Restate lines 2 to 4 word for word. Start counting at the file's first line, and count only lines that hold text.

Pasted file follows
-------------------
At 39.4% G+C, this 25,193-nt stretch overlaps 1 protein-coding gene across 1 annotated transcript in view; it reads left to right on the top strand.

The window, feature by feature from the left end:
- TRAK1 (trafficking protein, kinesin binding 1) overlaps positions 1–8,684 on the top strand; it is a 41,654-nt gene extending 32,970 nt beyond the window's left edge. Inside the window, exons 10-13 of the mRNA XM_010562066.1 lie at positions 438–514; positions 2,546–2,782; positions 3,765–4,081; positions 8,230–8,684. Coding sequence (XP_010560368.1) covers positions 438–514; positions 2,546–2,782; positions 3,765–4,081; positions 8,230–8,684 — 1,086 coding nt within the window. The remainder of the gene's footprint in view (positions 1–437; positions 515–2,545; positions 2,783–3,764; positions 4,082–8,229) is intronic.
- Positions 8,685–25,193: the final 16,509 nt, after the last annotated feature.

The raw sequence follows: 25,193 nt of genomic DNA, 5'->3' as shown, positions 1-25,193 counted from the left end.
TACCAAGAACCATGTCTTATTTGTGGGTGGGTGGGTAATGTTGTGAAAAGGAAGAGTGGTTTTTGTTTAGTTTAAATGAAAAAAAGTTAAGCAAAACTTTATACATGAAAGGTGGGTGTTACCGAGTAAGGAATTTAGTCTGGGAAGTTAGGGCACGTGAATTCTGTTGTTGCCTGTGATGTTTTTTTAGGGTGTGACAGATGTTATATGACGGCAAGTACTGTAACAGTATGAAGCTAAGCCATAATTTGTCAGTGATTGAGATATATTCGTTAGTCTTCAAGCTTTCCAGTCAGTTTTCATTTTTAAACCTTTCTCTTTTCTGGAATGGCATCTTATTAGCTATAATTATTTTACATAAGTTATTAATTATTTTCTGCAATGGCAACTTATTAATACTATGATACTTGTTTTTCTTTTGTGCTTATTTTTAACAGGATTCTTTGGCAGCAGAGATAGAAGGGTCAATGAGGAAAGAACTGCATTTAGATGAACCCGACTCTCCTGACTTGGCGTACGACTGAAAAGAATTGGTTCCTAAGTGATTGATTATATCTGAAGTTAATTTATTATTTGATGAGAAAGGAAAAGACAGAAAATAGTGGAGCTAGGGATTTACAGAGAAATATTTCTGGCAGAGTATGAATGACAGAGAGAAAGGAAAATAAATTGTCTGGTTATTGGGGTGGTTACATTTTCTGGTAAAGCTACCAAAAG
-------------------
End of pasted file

The window, feature by feature from the left end:
- TRAK1 (trafficking protein, kinesin binding 1) overlaps positions 1–8,684 on the top strand; it is a 41,654-nt gene extending 32,970 nt beyond the window's left edge. Inside the window, exons 10-13 of the mRNA XM_010562066.1 lie at positions 438–514; positions 2,546–2,782; positions 3,765–4,081; positions 8,230–8,684. Coding sequence (XP_010560368.1) covers positions 438–514; positions 2,546–2,782; positions 3,765–4,081; positions 8,230–8,684 — 1,086 coding nt within the window. The remainder of the gene's footprint in view (positions 1–437; positions 515–2,545; positions 2,783–3,764; positions 4,082–8,229) is intronic.
- Positions 8,685–25,193: the final 16,509 nt, after the last annotated feature.